As hesitant was I was to change our plans AGAIN, I knew that $1500 in bike fees was too much for our budget. I felt an almost comic dose of apathy as Morgan called our airline booking company to verify we could get refunded and cancelled our flight. The other travelers at Nomad’s Home listened to the call and laughed uneasily with us. At the time, we were so tired of the situation that we’d almost stopped caring.
“Well, guess we’re stuck here with the rest of you!” Morgan said.
At this point, we only had one hope for a Chinese Visa, but it was a risk. We were mailing our passports home.
The Finale: A Risky Gambit
Since the Chinese embassy crisis erupted, an alternative to flying from Central Asia had emerged among backpackers trying to reach China. A couple weeks after Khorog, we started hearing of travelers who’d Fed Ex’ed their passports from Kyrgyzstan to friends or family back home who could obtain Chinese visas for them. It just depended on whether the local Chinese embassy allowed third parties to submit the application…and if your passports didn’t get lost or held up in customs somewhere.
It seemed like a terrible idea at first – there were innumerable nightmare scenarios we envisioned befalling travelers without their passports in Kyrgyzstan. What if they had to get out of the country for some reason? What if the police asked for them? What if the passports were lost?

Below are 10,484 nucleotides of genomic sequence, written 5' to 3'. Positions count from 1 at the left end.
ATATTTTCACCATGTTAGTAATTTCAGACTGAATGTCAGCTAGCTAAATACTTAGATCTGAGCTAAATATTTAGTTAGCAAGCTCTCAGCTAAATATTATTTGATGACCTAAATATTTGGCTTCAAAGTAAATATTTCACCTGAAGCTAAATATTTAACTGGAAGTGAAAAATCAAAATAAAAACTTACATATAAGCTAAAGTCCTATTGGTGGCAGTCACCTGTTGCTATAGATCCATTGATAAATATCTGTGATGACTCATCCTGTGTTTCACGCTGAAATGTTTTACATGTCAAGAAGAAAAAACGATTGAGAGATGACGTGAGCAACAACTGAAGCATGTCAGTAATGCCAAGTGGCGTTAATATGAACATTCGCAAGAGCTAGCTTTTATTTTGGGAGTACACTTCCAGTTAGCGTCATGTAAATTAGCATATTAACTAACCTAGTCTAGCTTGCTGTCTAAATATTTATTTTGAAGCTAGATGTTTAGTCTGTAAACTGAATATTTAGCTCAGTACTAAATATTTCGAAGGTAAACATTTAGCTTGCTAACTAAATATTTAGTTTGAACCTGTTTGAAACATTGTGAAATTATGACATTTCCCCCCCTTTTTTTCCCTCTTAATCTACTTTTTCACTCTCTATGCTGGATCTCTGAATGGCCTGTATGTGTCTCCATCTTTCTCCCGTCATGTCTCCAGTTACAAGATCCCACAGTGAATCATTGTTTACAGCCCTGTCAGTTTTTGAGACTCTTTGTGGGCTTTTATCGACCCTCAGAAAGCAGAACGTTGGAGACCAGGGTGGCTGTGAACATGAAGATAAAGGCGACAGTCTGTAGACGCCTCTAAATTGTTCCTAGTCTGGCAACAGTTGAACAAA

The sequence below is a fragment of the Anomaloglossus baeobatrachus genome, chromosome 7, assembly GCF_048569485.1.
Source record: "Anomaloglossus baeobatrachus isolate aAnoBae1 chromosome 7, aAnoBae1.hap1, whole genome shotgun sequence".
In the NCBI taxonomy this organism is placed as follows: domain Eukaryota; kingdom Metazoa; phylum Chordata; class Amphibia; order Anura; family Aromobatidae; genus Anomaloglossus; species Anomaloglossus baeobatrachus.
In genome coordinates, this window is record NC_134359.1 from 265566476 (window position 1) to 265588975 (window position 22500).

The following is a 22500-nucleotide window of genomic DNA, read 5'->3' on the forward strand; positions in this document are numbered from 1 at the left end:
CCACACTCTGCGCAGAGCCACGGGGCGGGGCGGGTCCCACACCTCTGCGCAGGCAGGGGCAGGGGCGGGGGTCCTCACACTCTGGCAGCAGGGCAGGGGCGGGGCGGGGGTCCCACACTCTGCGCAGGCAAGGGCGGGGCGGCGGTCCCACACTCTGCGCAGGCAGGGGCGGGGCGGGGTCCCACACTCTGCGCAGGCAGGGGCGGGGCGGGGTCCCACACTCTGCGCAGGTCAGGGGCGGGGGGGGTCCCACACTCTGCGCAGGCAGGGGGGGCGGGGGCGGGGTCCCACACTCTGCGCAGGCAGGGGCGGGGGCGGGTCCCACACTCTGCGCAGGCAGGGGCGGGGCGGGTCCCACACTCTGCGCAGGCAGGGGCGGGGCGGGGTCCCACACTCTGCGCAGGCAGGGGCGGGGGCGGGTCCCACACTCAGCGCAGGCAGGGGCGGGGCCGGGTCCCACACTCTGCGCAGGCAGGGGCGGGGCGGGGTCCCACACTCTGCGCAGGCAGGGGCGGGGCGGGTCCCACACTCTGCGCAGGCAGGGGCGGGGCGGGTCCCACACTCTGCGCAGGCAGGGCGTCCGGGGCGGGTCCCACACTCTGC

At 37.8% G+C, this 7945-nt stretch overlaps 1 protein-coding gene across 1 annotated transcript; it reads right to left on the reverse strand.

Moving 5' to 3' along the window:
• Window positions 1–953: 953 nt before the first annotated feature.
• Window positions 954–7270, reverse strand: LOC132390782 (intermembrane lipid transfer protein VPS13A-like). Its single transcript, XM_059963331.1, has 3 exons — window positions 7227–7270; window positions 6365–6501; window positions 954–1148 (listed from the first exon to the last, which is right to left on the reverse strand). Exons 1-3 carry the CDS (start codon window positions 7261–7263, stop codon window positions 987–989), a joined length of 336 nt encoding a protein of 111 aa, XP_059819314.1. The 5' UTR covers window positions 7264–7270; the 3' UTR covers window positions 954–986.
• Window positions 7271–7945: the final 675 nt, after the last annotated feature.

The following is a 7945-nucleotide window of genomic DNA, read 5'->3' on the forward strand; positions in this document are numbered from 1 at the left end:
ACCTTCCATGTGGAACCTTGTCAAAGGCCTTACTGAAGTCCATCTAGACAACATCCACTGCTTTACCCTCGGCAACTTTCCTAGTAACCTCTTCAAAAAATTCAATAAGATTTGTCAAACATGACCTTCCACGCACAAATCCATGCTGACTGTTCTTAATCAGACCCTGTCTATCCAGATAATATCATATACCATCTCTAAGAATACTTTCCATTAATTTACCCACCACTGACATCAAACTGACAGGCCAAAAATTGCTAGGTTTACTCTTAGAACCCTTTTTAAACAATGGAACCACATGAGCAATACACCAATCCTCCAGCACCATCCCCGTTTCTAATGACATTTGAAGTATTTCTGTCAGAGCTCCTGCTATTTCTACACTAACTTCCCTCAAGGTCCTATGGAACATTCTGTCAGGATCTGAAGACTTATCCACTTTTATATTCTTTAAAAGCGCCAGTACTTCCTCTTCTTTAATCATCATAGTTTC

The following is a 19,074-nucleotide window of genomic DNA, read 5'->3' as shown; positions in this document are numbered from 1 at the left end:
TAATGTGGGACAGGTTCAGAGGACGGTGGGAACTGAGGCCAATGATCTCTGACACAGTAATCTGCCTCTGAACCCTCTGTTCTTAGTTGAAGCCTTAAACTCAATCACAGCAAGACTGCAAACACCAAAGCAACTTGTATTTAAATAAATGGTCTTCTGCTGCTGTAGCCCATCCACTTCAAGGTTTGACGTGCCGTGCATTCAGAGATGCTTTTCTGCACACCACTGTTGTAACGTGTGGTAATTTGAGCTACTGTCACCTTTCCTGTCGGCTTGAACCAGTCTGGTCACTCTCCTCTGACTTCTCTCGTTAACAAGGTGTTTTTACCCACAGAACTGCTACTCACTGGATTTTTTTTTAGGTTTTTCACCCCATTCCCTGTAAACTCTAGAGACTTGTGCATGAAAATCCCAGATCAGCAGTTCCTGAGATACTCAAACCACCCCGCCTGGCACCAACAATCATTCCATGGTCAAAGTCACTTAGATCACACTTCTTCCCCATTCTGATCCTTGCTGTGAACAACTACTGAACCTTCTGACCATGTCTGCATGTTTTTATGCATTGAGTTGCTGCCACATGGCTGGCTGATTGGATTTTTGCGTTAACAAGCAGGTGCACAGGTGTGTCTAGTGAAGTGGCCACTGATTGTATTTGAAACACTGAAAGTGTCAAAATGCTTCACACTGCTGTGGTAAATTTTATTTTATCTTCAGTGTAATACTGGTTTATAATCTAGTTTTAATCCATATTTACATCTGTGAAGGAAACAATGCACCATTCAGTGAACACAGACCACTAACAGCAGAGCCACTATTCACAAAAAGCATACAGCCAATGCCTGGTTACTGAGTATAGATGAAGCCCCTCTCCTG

We decided to go for it anyway. Enough other travelers at the Nomad’s Home seemed to be doing it, and the Chinese Consulate in Los Angeles was among those that accepted third party submissions. With a lot of arm-twisting, we were able to convince our families in LA to go along with the plan. We revised our fake flight tickets and hotel bookings, and watched a Fed Ex agent in Bishkek seal our passports into an envelope. I felt naked.
Long story short: it worked. 12 days later, we returned from a trek around Song-Kul Lake, where we’d gone to pass the time and distract ourselves among the peaks and yurts of central Kyrgyzstan. With a message from Morgan’s mother saying the package should’ve arrived, we raced to the Fed Ex office and tore open the waiting package.
My visa was on page 24. “Type L – Tourist. 1 Year visa. Multiple Entry.”
“YEAHHHHHHH!” we whooped. At last, the visa was secured. The saga was over. We would even be able to cycle across the land border into Western China as originally planned.
I turned to Morgan.
“Hey – so you know the whole ‘sending the passports home thing’ — let’s never do that again.”
Morgan and Chris enter China, the final country of their journey, on September 25th